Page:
WeWork China says it will not be affected by WeWork's bankruptcy filing in the US.
Singapore's Temasek Holdings and Shanghai’s Trustbridge Partners are considering increasing their stake in WeWork China to take majority ownership of the company.
As Asia’s biggest office space provider Ucommune is preparing to repeat its rival’s miscarried feat, the question arises as to what it can offer that WeWork couldn’t.
On December 11, Ucommune submitted its IPO prospectus to the SEC, as the company plans a public listing on the New York Stock Exchange, under the ticker symbol “UK”.
Amidst the ongoing WeWork IPO debacle, hardly any other co-working space operator would dare to dream about a public listing.
China’s coworking space provider Ucommune announced on Nov. 14 that it will close a $200 million Series D round of funding three months after its previous one, making it the largest single round financing for the unicorn.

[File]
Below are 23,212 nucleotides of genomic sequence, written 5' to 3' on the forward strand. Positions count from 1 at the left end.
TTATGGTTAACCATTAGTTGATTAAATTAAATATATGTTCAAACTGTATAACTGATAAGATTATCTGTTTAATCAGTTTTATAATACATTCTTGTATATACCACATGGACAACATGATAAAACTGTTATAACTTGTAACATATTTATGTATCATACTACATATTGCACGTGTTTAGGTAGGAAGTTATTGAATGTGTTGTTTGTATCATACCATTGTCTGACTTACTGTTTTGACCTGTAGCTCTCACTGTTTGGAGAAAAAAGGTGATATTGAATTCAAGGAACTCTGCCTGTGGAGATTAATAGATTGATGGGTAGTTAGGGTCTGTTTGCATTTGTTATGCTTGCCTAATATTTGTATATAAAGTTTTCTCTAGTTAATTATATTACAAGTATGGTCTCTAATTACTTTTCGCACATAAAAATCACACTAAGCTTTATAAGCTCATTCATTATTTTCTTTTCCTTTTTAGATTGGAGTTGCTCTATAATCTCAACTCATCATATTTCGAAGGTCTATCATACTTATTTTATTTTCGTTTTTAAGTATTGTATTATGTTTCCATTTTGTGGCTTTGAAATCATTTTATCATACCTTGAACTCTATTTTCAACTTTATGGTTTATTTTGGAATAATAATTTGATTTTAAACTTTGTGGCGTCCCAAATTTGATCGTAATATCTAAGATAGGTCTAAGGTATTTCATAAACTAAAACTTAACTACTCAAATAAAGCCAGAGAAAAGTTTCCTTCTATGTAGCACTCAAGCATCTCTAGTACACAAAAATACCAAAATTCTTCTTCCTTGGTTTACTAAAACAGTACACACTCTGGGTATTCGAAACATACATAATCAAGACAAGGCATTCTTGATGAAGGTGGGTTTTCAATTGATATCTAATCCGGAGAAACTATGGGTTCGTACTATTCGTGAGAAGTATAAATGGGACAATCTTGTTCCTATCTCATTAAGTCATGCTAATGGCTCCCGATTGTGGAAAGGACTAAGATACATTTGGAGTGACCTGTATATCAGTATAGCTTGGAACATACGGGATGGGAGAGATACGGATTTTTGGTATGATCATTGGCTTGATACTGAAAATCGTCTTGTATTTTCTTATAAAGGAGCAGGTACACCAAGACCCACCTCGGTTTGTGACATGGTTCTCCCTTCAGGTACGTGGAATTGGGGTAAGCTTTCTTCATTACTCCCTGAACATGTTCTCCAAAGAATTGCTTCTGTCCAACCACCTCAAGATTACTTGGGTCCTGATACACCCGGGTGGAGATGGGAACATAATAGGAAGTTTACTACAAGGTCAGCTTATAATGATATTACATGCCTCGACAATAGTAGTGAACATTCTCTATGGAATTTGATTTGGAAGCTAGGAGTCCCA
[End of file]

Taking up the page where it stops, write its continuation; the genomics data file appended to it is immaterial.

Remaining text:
Ucommune, previously UrWork, the only Chinese unicorn in the co-working space, announced on August 14 that the company received a new round of funding from RK Properties and Jingrong Holdings, raising 300 million yuan ($45 million) at a post-money valuation of $ 1.8 billion.
On July 27, the Chinese subsidiary of the world’s largest co-working space operator, Wework China, announced that it has completed Series B financing of $500 million. Lead investors include TrustBridge Partners, Temasek Holdings, SoftBank Group Corp. and its Vision Fund as well as Hony Capital.
At 9:30 a.m. on April 12th, Chinese co-working space startup Naked Hub held an internal management meeting to announce that it would sell the company to the U.S. co-working company WeWork for 2.5 billion yuan ($400 million).